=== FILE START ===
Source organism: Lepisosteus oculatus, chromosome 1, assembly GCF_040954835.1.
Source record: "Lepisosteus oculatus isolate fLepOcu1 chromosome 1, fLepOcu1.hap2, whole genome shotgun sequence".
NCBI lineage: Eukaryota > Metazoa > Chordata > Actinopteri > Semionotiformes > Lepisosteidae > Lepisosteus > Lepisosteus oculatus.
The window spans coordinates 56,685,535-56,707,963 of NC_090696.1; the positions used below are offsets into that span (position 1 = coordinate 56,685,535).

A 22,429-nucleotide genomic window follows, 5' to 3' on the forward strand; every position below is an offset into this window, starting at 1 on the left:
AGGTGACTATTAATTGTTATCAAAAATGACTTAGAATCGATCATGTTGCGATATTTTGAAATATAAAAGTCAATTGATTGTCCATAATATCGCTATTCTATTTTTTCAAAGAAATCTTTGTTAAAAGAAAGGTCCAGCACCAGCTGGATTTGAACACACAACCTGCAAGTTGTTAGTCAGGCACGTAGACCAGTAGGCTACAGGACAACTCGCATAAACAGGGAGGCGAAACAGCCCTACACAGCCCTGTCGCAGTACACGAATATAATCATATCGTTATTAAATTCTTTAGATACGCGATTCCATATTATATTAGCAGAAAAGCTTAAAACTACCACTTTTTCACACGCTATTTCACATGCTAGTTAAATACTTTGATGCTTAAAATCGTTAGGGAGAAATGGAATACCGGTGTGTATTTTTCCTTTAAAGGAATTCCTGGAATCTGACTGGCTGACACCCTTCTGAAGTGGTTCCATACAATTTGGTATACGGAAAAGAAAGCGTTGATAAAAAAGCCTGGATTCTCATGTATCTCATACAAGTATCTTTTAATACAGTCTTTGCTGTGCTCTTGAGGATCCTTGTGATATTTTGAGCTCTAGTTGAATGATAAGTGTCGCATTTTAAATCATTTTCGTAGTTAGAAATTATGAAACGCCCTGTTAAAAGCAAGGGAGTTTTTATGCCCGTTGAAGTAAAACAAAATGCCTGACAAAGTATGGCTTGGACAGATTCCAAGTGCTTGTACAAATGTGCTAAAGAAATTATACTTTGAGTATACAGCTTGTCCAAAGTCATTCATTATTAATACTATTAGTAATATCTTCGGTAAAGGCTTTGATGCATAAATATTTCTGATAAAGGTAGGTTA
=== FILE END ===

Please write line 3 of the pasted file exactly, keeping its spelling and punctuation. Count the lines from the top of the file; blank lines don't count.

NCBI lineage: Eukaryota > Metazoa > Chordata > Actinopteri > Semionotiformes > Lepisosteidae > Lepisosteus > Lepisosteus oculatus.